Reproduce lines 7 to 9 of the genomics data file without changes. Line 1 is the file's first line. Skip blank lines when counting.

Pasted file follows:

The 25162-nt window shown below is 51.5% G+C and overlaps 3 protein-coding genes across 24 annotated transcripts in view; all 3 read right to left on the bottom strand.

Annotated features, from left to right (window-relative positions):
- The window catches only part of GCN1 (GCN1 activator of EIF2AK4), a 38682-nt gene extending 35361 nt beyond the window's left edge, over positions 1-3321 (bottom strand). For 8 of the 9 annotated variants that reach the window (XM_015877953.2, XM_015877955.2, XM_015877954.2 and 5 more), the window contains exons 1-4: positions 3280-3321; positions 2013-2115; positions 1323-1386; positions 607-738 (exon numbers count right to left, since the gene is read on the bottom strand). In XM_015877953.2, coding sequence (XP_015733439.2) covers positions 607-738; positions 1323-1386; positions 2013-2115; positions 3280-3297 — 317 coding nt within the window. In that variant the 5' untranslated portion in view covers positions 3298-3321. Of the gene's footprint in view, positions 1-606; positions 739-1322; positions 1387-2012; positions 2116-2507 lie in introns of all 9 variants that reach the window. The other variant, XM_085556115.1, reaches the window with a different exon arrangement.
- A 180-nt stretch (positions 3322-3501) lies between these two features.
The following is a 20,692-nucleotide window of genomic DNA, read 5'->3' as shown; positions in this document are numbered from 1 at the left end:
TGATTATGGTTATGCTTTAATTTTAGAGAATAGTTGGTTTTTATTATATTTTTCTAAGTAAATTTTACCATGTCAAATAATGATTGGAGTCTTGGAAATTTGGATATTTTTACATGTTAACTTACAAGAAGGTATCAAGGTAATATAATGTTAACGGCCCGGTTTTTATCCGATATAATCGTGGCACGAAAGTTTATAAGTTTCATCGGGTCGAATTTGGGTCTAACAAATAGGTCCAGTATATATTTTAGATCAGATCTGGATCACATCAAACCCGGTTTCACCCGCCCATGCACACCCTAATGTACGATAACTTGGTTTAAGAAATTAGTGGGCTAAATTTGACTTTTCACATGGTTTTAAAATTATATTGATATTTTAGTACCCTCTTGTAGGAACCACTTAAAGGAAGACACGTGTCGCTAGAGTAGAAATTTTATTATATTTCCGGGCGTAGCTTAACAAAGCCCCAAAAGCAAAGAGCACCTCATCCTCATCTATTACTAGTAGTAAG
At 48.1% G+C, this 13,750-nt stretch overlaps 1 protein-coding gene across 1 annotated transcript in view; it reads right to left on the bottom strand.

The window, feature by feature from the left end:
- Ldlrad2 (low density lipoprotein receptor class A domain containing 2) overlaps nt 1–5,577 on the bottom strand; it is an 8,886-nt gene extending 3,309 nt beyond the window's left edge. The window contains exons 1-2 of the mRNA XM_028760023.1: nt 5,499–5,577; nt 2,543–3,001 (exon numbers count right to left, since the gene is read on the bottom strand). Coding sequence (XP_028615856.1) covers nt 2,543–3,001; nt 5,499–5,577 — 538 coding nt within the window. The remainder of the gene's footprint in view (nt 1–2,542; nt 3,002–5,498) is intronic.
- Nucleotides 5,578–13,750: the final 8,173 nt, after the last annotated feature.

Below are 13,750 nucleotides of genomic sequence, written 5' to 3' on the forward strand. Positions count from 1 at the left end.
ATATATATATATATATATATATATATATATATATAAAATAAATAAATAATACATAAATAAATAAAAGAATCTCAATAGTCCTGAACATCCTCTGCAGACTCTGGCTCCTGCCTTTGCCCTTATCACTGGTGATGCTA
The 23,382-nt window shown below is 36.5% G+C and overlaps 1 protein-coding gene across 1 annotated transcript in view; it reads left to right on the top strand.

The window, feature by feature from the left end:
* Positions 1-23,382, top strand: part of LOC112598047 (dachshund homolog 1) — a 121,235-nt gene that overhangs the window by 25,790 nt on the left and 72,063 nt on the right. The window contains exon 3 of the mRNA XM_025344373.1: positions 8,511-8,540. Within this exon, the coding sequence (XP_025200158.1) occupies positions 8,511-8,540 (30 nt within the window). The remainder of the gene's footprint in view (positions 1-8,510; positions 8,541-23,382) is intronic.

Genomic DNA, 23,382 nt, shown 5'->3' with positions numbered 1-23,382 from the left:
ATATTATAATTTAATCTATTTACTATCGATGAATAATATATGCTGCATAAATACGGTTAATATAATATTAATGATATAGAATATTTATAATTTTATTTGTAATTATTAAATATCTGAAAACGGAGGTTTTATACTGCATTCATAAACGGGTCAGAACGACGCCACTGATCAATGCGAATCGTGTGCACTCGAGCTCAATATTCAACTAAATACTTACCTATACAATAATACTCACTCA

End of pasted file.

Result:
At 48.1% G+C, this 13,750-nt stretch overlaps 1 protein-coding gene across 1 annotated transcript in view; it reads right to left on the bottom strand.

The window, feature by feature from the left end:
- Ldlrad2 (low density lipoprotein receptor class A domain containing 2) overlaps nt 1–5,577 on the bottom strand; it is an 8,886-nt gene extending 3,309 nt beyond the window's left edge. The window contains exons 1-2 of the mRNA XM_028760023.1: nt 5,499–5,577; nt 2,543–3,001 (exon numbers count right to left, since the gene is read on the bottom strand). Coding sequence (XP_028615856.1) covers nt 2,543–3,001; nt 5,499–5,577 — 538 coding nt within the window. The remainder of the gene's footprint in view (nt 1–2,542; nt 3,002–5,498) is intronic.